Prince Andrew asked to testify as a witness in Epstein inquiry

Prince Andrew has been formally asked to speak at the Jeffrey Epstein inquiry by the U.S. Department of Justice, according to the BBC.
Quinn Patrick Montreal, QC

Prince Andrew has been formally asked to speak at the Jeffrey Epstein inquiry by the US Department of Justice, according to the BBC.

The Department of Justice filed a "mutual legal assistance" (MLA) to the UK Home Office, which allowed them to bypass Buckingham Palace in the hopes that the Prince Andrew will then be forced to testify.

The MLA is use to acquire evidence and information through cooperation between the US and the UK when prosecuting a criminal case.

Should the UK government approve the MLA, the FBI could then ask Prince Andrew, 60, to testify under oath as a witness about his connection to the late Jeffrey Epstein. He died while in police custody in New York after having been arrested on charges of the sex trafficking of minors.

Prince Andrew, the Duke of  York, does not have sovereign immunity from prosecution, like his mother Queen Elizabeth.

“It’s a huge statement of intent from the US and it moves Andrew into the realms of a criminal investigation. It’s also frankly a diplomatic nightmare,” one source told The Sun. “The DOJ does not make a request of this nature lightly, especially one involving a senior member of the British royal family. It puts the UK government in a very difficult position—and the Duke of York even more so.”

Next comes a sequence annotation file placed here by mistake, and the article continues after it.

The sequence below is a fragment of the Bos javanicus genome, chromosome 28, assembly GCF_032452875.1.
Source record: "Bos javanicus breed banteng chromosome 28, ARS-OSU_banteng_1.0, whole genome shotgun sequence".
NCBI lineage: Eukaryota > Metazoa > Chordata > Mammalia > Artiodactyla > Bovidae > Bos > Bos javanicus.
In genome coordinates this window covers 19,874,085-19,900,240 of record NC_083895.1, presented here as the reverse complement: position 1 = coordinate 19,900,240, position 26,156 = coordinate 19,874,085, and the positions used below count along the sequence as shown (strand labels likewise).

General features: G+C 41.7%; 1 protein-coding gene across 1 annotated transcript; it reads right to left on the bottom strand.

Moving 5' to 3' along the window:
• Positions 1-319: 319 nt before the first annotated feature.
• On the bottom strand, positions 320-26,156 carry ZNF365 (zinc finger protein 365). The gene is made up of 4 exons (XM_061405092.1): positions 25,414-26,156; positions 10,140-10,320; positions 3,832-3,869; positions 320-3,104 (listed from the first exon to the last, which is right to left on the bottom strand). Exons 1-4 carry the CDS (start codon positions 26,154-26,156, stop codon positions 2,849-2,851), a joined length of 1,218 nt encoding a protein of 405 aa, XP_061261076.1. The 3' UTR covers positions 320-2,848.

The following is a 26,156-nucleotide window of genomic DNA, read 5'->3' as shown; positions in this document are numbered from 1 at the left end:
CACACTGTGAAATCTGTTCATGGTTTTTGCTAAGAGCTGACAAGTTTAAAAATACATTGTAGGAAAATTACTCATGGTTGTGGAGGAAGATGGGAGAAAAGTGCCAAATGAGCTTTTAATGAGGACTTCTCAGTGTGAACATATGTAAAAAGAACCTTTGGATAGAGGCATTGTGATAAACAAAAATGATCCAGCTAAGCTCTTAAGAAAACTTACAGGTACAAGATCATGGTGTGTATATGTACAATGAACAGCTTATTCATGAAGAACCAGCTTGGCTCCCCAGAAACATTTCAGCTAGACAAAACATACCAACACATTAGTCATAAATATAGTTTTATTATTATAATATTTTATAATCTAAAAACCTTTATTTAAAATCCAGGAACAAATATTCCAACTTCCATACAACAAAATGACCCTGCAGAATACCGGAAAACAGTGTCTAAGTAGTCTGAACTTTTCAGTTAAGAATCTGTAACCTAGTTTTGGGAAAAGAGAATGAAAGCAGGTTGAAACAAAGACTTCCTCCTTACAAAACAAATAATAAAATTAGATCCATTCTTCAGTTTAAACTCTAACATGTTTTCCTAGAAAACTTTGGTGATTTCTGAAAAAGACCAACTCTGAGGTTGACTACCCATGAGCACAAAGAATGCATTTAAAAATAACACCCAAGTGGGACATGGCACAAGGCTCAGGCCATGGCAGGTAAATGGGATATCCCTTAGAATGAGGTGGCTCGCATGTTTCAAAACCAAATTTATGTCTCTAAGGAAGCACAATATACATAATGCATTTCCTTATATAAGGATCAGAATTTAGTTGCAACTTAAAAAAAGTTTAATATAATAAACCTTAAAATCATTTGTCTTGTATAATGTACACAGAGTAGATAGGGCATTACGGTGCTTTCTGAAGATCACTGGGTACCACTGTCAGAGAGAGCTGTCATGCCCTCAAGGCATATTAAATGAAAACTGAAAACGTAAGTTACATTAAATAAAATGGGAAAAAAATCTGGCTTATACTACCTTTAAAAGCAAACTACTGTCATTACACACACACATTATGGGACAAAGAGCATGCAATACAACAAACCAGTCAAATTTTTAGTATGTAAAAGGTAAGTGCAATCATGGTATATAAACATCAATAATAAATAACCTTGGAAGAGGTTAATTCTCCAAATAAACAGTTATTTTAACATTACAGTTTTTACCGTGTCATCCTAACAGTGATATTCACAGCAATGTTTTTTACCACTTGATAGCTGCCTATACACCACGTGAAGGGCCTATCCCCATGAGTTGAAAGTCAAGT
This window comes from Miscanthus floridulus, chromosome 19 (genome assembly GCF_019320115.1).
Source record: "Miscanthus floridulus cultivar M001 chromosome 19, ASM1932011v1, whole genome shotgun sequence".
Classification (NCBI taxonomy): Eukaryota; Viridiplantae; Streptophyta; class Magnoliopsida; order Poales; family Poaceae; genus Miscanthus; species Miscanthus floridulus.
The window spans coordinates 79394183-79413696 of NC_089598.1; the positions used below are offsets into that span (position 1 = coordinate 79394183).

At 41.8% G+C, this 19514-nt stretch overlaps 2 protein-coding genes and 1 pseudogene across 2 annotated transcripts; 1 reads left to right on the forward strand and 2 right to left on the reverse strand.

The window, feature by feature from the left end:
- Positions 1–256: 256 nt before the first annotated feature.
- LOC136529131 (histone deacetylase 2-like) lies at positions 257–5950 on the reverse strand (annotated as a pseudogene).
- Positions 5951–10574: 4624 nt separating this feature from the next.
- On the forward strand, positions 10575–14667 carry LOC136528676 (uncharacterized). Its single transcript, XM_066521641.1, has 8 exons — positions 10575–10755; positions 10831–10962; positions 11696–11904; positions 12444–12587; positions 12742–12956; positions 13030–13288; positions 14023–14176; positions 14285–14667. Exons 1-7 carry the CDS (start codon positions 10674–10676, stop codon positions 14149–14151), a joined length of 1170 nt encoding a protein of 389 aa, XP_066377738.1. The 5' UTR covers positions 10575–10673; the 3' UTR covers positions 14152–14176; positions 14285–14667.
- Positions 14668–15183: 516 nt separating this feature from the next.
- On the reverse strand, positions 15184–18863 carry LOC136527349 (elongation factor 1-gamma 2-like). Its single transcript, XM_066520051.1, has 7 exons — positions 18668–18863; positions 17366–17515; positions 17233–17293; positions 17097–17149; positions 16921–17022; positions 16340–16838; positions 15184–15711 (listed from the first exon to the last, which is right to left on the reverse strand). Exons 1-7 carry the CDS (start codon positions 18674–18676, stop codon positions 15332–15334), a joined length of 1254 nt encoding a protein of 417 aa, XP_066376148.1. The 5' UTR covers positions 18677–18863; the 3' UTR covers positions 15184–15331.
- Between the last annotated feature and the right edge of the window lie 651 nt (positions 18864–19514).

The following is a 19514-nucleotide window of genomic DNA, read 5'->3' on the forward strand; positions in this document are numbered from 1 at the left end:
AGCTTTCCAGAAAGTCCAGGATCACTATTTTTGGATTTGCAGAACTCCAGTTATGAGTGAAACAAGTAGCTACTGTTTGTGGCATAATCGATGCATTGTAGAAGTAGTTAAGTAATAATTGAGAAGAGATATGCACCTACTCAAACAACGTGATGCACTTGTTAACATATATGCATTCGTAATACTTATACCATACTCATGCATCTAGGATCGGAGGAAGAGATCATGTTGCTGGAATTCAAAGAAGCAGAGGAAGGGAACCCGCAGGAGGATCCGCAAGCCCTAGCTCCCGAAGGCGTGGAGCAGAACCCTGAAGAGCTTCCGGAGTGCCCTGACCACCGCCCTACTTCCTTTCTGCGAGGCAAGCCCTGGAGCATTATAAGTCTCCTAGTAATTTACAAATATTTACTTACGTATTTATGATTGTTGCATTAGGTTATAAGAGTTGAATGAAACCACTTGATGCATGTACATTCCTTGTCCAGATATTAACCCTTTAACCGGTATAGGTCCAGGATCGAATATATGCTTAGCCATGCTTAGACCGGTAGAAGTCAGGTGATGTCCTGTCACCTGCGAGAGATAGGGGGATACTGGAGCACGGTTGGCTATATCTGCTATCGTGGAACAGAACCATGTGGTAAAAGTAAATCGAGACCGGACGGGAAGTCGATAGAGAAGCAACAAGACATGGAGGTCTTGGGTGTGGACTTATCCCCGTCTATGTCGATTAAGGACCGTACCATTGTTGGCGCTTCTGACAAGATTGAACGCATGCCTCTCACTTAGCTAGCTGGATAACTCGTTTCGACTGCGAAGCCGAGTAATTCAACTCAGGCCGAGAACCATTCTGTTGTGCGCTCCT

All previous attempts to have the Duke cooperate with US authorities to provide some information on the Epstein's elaborate sex trafficking network have been heavily resisted by Prince Andrew.

One of Epstein's victims, Virginia Roberts Giuffre, has claimed that she was forced to have sex with Prince Andrew on three occasion by Epstein, dating back to 2001 when Guiffre was only 17-years-old.

Prince Andrew has adamantly denied all accusations made by Giuffre, however, following an interview with the BBC last year in an attempt to justify his relationship with Epstein that turned out to be a disaster for his public image, Prince Andrew was asked to step away from his royal duties.

Following the interview, Prince Andrew said he would be "willing to help any appropriate law enforcement agency." However US prosecutor Geoffrey Berman, who is in charge of the investigation into Epstein said the prince had provided "zero co-operation" to the investigators in January of 2020.

The British Home Office guidance said that it is "usual policy" that the existence of an MLA request is neither confirmed or denied.

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